How Tea Ceremony Arrived in Japan

Tea ceremony in Japan

 

Tea is an important part of Japanese culture, and it has a long and storied history in the country. So, how did tea arrive in Japan?

Tea first arrived in Japan in the early 9th century, brought over by a Buddhist monk named Saichō. At the time, tea was used primarily for medicinal purposes. It wasn't until the 12th century that tea began to be drunk for pleasure, thanks to another Buddhist monk named Eisai. Eisai is also credited with introducing tea plants to Japan.

During the Kamakura period (1185-1333), tea drinking became more widespread, particularly among the samurai class. In fact, it was during this time that the first tea ceremony, known as chanoyu, was held. The chanoyu is still practiced today and is an important part of Japanese culture.

In a typical chanoyu gathering, there are many symbols of respect. Of particular importance is the manner in which a tea bowl is presented and received. The host always decides which side of the bowl is most beautiful to present to the guest. This is done as a sign of respect and appreciation. When it's time for the guest to drink, they will rotate the bowl so that the host can see its best side. By doing this, they are showing their gratitude for being included in such a special event.

 

The Origins of Chanoyu

Chanoyu, otherwise known as the 'tea ceremony,' first began in China during the Tang Dynasty. However, it wasn't until Eisai (1141-1215), a Japanese Buddhist priest who studied in China, that Chanoyu was introduced to Japan in the early 12th century. Not only did Eisai advocate for matcha powder green tea as having many health benefits such as longevity, but he also wrote about tea culture and proper etiquette surrounding its consumption. When Chanoyu first started, only those in high society could partake due to the expensive materials needed for the ceremonies. However, as time passed, Chanoyu became more available to people of all backgrounds.

 

The Principles of Chanoyu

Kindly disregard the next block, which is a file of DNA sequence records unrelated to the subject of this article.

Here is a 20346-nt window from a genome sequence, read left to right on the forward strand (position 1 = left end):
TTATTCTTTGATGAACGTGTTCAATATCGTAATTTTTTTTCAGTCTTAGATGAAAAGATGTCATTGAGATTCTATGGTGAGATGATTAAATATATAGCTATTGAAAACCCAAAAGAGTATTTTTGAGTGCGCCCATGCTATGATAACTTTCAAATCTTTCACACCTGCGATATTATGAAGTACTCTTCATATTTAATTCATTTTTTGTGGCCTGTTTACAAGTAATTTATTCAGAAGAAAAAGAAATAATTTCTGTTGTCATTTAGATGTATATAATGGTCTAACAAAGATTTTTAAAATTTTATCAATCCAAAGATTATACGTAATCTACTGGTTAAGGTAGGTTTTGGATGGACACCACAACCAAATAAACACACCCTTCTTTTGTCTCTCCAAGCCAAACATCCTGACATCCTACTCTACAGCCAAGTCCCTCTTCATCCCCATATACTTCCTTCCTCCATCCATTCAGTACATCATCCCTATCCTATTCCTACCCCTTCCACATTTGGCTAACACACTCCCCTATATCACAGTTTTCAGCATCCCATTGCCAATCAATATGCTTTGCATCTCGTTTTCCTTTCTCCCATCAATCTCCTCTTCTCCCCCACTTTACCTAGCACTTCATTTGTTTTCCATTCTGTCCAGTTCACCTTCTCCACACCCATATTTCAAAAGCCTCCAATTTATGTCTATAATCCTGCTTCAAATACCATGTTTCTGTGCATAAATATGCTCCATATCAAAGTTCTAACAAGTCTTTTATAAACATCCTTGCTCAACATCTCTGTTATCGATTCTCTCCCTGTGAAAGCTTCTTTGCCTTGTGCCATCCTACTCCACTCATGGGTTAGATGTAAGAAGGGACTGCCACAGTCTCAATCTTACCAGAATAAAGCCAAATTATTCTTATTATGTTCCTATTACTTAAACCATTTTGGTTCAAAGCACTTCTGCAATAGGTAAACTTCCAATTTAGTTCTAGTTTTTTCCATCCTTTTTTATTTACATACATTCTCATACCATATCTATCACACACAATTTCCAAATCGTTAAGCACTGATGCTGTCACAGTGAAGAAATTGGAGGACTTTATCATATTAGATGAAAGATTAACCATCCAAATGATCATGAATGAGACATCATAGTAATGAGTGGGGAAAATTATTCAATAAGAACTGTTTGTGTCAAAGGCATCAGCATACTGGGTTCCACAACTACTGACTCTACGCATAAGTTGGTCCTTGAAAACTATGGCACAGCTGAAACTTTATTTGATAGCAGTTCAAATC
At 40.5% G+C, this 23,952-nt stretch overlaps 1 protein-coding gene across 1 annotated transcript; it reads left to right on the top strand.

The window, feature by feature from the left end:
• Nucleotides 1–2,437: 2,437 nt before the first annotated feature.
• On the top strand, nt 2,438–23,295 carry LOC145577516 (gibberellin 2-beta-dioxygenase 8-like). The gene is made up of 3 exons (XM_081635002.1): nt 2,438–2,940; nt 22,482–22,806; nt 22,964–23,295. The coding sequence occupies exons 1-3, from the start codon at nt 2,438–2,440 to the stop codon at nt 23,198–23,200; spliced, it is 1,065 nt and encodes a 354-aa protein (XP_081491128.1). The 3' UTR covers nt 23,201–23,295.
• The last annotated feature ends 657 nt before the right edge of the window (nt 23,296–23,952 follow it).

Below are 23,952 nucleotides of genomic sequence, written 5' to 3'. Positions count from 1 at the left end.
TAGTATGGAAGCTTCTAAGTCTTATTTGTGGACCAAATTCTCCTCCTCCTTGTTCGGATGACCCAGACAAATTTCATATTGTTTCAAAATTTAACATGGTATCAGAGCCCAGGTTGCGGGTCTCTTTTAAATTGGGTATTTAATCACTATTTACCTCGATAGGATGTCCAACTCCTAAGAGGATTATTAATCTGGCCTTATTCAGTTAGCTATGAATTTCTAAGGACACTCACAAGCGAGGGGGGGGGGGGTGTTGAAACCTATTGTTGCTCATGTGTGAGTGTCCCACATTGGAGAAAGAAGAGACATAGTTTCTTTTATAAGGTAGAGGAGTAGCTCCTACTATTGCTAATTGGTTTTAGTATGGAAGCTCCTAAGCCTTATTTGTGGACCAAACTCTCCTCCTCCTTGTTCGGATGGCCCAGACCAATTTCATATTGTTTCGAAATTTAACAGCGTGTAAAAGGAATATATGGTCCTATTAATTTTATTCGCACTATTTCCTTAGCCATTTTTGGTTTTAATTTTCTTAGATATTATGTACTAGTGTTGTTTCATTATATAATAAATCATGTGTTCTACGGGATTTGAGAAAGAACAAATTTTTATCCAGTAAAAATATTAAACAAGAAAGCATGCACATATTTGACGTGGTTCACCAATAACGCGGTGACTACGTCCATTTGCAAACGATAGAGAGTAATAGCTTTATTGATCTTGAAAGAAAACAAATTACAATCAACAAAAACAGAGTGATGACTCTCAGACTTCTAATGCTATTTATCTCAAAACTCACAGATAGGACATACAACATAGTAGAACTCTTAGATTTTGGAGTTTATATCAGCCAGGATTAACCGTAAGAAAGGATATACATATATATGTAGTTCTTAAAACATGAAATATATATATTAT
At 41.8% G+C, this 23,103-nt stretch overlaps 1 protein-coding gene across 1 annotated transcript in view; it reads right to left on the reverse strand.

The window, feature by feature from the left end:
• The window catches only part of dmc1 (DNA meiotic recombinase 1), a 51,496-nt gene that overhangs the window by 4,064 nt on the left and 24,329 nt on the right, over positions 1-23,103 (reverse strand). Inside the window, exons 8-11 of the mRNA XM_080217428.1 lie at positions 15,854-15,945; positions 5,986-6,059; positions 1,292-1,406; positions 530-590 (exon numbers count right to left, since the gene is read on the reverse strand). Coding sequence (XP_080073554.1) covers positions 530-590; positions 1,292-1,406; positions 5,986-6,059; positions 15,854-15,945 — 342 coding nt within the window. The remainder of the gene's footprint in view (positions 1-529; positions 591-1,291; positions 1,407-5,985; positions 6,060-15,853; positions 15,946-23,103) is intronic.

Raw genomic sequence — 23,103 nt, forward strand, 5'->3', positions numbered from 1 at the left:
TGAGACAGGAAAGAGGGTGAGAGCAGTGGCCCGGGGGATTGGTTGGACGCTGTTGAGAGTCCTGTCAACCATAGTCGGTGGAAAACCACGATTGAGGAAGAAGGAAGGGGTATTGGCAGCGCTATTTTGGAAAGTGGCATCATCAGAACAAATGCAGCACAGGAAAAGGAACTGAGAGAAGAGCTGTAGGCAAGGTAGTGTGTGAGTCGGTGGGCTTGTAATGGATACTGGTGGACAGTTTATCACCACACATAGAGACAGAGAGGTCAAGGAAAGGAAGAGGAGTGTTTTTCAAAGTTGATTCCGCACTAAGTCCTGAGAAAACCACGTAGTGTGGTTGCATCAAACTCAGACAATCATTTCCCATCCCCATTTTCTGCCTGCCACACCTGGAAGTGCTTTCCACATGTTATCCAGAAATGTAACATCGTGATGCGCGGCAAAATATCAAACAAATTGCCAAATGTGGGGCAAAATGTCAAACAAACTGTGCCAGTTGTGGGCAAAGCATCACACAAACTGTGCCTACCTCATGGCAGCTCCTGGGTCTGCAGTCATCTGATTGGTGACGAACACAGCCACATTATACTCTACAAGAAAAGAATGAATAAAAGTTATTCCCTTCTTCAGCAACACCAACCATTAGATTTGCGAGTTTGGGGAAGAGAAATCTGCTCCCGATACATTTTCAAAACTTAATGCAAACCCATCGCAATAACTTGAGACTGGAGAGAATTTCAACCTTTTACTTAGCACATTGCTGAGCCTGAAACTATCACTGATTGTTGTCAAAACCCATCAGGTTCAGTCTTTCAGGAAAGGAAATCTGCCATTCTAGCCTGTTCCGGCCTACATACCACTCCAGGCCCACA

There are four principles that underpin the practice of Chanoyu: wa (harmony), kei (respect), sei (purity), and jaku (tranquility). These principles are reflected in every aspect of a tea ceremony, from the way in which participants interact with each other to the way in which utensils are used. For example, Harmony is achieved when all participants come together for a shared purpose; Respect is shown by using proper etiquette; Purity is reflected in both physical cleanliness and inner calm; and Tranquility is achieved through mindfulness and focus.

 

The Significance of Chanoyu

While Chanoyu is often seen as simply a way to prepare and consume tea, it is so much more than that. For many, it is a form of meditation or self-reflection. It is an opportunity to slow down, be present in the moment, and connect with others. In a world that is ever-changing and often chaotic, Chanoyu provides a moment of stillness and peace.

Chanoyu provides an opportunity to slow down and appreciate the little things in life. In today's fast-paced world, that is no small feat. It reminds us that there is beauty in simplicity and that spending time with loved ones is precious. The next time you find yourself feeling frazzled or overwhelmed, consider taking part in this centuries-old tradition. It just might be the perfect antidote to the stresses of modern life.


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About Leo Lukidi

Leo Lukidi is on a mission to change the tea culture in the United States. He does daily tea education at the tea shop in Las Vegas and has been featured in PBS, Thrillist, and Las Vegas Weekly. His unique approach and insistence on getting only the best quality leaves him with a following of dedicated customers who are always excited to see what new teas he's discovered.

The journey of finding the best tea in the world is a never-ending one, and Leo wants to take his customers along for the ride.